The National Database (NDB) contains detailed information of almost all medical claims data in Japan, including the diagnosis and medical treatments such as prescription, injection, examination and surgery for both outpatients and inpatients. As a sampling dataset, randomly selected claims data covering 1% of all outpatients and 10% of all inpatients in January, April, July and October from 2011 to 2015 were obtained from the MHLW for research purposes (available at https://www.mhlw.go.jp/file/06-Seisakujouhou-12400000-Hokenkyoku/0000164248.pdf, in Japanese, accessed 28 February 2020).18 19 In the current study, a total of 16 069 762 claims data as an NDB sampling dataset from the entire NDB dataset were analysed. The details of the NDB sampling dataset, including the data handling, is described in the online supplemental methods.
Definition of primary inpatient and secondary inpatient
A substantial percentage of patients with CRAO were reported to have other major active diseases, including acute myocardial infarction, symptomatic carotid stenosis and giant cell arteritis, and to develop CRAO even during hospitalisation.20 21 In the following incidence count process for CRAO, since it is necessary to separately calculate inpatient data of those who were hospitalised primarily for CRAO purposes and of those who developed CRAO while hospitalised for other diseases, we defined them as primary inpatient and secondary inpatient, respectively, as detailed in the online supplemental methods.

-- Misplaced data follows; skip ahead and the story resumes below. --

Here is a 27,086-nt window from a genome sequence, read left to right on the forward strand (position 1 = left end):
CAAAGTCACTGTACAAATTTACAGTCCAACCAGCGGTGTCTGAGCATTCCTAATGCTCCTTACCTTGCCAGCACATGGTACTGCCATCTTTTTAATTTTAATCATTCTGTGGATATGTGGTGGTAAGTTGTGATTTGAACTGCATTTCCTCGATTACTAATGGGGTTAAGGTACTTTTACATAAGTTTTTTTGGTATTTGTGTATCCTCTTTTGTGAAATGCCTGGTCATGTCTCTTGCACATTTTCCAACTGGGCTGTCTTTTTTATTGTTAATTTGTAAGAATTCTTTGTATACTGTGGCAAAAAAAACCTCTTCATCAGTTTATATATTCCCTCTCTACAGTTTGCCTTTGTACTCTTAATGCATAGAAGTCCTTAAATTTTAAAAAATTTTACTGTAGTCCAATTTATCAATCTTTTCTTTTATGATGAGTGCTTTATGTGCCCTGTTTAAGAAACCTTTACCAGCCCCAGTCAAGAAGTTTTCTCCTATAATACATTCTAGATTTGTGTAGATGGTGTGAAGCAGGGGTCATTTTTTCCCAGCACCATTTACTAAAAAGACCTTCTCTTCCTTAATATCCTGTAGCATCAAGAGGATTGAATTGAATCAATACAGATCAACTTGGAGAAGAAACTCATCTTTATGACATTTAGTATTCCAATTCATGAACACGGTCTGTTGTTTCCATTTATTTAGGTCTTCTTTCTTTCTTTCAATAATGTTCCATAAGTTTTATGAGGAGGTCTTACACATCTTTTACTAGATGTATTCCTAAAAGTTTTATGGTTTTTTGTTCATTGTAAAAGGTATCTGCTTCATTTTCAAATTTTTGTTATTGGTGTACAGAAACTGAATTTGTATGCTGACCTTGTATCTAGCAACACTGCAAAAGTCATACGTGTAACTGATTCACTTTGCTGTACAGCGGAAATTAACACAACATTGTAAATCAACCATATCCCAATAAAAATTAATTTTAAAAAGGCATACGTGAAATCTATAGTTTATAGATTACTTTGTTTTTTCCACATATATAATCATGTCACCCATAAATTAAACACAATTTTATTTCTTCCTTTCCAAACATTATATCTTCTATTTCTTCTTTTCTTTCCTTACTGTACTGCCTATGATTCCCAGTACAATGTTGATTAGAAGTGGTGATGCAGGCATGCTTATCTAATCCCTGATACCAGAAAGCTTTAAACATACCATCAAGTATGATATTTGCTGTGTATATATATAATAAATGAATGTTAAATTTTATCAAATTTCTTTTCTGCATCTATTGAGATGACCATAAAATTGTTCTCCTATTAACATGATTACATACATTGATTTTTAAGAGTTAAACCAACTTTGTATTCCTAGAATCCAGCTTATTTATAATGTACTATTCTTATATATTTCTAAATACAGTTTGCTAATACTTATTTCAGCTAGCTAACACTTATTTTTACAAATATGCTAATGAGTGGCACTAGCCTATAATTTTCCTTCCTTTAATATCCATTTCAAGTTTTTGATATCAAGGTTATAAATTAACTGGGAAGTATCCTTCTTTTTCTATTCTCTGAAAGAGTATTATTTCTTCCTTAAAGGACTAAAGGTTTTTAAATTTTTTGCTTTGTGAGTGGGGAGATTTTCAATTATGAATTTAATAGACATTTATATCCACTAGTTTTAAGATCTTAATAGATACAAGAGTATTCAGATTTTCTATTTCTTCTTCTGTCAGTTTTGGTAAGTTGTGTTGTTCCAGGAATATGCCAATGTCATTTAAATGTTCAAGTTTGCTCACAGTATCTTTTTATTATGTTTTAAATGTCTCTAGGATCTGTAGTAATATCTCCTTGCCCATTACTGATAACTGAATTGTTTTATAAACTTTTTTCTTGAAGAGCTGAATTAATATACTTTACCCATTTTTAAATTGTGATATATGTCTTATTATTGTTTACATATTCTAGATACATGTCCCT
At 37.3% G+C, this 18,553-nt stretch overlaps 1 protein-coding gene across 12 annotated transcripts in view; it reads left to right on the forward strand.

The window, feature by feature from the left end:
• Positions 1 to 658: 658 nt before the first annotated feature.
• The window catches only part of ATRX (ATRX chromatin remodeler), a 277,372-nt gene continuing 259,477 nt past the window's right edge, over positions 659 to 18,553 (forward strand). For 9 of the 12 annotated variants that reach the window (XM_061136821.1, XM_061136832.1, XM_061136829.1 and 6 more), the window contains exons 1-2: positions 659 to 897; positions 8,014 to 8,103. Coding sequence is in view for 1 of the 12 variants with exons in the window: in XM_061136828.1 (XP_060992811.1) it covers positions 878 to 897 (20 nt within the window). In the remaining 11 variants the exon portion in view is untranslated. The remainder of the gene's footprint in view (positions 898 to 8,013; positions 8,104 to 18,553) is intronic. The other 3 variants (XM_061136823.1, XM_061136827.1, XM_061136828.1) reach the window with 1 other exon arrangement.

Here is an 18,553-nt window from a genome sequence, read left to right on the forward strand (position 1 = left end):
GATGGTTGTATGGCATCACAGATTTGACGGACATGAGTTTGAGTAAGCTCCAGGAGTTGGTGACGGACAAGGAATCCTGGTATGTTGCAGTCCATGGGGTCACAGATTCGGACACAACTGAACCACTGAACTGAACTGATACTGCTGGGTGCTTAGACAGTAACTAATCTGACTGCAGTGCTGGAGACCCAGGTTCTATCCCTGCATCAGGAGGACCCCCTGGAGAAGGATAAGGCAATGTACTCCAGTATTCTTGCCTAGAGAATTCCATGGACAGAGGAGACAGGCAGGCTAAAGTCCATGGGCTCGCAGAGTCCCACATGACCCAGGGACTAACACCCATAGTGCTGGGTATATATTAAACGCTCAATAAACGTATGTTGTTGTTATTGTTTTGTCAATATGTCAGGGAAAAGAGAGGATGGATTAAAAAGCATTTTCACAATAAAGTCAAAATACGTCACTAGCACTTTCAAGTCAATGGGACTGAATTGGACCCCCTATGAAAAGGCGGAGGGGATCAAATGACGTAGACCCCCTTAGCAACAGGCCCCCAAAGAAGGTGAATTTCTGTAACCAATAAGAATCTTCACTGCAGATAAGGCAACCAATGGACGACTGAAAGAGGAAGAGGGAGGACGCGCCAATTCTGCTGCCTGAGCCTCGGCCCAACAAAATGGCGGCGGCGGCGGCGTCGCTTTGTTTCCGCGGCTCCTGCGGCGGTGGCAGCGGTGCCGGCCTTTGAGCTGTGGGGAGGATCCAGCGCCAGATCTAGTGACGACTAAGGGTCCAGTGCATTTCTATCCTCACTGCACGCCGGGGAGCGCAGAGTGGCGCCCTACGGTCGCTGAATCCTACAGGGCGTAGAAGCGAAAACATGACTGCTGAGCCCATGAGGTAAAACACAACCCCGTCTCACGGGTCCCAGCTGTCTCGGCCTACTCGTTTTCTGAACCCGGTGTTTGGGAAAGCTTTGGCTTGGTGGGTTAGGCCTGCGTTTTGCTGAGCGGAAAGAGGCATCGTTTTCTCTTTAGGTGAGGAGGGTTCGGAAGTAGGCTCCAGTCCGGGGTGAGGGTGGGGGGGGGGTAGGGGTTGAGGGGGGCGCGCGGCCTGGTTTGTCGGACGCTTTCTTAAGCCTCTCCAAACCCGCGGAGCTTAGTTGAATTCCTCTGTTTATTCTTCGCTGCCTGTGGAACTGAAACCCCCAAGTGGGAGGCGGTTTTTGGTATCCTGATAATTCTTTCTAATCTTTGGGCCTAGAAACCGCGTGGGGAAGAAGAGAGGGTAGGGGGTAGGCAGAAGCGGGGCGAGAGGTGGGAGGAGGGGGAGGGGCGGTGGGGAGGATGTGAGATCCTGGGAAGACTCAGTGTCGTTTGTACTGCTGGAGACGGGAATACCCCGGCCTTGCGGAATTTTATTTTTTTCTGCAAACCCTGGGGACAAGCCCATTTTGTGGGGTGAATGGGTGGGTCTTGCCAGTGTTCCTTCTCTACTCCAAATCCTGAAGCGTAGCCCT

Incidence of CRAO in the NDB sampling dataset